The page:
Muravchik, a resident scholar at the American Enterprise Institute, was commissioned by the Washington Institute for Near East Policy to analyze one of the Arab-Israeli conflict's most important dimensions—the battle for public opinion via the media. The author does a fine but limited job of analyzing the media's integral role on the "battlefield," for he focuses mainly on the media image that the Israelis can directly affect. On those media aspects controlled by others, Muravchik's depiction of the "media battleground" remains incomplete.

Thus, he pays too little attention to one of the most prominent media events—the death of Muhammad al-Dura, a twelve-year-old Palestinian boy shot and killed during an exchange of fire between Israeli soldiers and Palestinian gunmen on September 30, 2000. Dura's death was not just sensationalized to make Israel look bad but was staged by the Palestinians. As Nahum Shahaf, a physicist and engineer who had worked with the Israel Defense Forces (IDF) revealed, "The entire goal of the exercise was to manufacture a child martyr in correct anticipation of the damage this would do to Israel in the eyes of the world—especially the Islamic world."[1]

For many years, Israel's stance regarding the foreign press was to win the real war on the ground and deal with the media later. However, argues Muravchik, in the Internet age, this policy is fatal to Israel's public image. No one else is more keenly aware of this fact than the Palestinians who, in contrast to the Israelis, have mounted impressive efforts to obtain favorable media coverage in the United States and Europe.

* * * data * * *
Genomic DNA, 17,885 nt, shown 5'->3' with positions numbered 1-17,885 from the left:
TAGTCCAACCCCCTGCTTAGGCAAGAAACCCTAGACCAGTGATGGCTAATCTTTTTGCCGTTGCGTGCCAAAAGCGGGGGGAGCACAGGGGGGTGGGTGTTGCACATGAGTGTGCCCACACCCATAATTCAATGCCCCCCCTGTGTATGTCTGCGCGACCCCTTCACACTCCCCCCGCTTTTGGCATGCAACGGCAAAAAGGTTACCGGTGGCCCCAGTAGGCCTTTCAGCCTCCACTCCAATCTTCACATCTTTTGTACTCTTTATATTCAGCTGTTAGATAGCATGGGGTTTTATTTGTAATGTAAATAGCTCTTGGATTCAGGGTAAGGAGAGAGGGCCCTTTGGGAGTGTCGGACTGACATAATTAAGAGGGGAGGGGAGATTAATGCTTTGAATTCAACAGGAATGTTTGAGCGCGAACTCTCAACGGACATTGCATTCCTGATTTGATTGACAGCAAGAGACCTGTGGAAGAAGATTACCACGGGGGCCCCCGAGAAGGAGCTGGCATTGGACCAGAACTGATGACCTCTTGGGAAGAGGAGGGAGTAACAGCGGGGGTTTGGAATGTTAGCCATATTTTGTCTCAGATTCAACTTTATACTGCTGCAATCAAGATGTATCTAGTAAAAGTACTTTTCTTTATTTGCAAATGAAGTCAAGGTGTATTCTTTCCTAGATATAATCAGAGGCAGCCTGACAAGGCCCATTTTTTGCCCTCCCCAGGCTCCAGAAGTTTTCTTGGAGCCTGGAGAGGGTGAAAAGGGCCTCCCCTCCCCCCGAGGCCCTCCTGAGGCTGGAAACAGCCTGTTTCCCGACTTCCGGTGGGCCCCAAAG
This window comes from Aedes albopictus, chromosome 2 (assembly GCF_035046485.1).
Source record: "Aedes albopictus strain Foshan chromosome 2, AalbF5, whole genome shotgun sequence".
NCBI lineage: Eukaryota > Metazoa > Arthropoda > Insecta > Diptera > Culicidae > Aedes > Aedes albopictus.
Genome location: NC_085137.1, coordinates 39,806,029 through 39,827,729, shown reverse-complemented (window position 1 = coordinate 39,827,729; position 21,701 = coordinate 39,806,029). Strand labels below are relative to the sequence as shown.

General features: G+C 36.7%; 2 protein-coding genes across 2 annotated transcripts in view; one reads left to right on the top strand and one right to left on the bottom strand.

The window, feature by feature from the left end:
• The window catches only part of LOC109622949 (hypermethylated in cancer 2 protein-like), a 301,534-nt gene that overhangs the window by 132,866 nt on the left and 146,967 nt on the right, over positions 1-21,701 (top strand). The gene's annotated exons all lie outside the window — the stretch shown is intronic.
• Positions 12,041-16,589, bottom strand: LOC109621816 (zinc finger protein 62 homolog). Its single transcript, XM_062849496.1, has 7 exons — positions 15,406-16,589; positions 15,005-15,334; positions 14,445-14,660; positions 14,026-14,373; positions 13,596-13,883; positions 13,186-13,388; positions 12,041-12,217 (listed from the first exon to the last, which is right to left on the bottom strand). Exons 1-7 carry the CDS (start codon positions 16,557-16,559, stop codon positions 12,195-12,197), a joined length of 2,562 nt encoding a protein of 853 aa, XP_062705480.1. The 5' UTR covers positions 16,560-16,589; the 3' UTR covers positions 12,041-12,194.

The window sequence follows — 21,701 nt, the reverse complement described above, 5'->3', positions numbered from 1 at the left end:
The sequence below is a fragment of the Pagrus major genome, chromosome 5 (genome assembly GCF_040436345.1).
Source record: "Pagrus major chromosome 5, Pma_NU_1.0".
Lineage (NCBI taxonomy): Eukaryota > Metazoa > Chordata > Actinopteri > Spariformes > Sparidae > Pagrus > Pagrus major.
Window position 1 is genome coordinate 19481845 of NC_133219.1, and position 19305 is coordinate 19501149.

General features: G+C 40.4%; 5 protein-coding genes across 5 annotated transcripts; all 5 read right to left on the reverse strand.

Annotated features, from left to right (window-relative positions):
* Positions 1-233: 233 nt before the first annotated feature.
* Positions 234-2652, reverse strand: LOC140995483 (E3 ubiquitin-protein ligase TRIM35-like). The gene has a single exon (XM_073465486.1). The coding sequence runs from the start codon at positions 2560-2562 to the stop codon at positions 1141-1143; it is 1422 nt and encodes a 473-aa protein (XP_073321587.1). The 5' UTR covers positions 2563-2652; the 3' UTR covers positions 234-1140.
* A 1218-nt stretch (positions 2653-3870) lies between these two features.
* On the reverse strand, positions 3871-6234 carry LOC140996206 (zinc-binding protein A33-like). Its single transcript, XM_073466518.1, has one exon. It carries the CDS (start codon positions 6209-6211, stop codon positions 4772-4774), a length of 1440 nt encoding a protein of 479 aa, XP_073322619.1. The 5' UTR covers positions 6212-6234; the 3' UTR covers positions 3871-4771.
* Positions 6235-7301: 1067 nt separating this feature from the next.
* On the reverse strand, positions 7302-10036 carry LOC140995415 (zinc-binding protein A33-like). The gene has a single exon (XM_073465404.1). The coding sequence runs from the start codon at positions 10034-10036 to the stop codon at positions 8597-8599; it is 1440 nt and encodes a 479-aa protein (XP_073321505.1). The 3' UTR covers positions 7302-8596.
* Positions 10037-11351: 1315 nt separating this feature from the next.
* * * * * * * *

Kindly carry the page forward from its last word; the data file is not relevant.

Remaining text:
For example, note how the media paid more attention to Israel's response to the October 12, 2000 lynching of two Israeli reservists in Ramallah (bombing the now-empty police station where the lynching took place) than to the actual murders. Moreover, media leaders, such as Peter Jennings of ABC News, went out of their way to portray the events as simply "another day of violence," thereby soft-peddling the negative Palestinian image arising from the murder of the reservists by a frenzied Palestinian mob. "Balance" permitted the media to ensure that the Palestinians not lose their aura of victimhood.

The Israel Defense Forces in 2002 appointed Ruth Yaron as spokesperson and hoped that, because she came from outside the military and had long experience dealing with the media, she would improve the IDF's image in the eyes of the world. That, however, was not to be because the IDF structure did not enable her to change the system by making it more open to the media.

[1] James Fallows, "Who Shot Mohammed al-Dura?" The Atlantic Online, June 2003.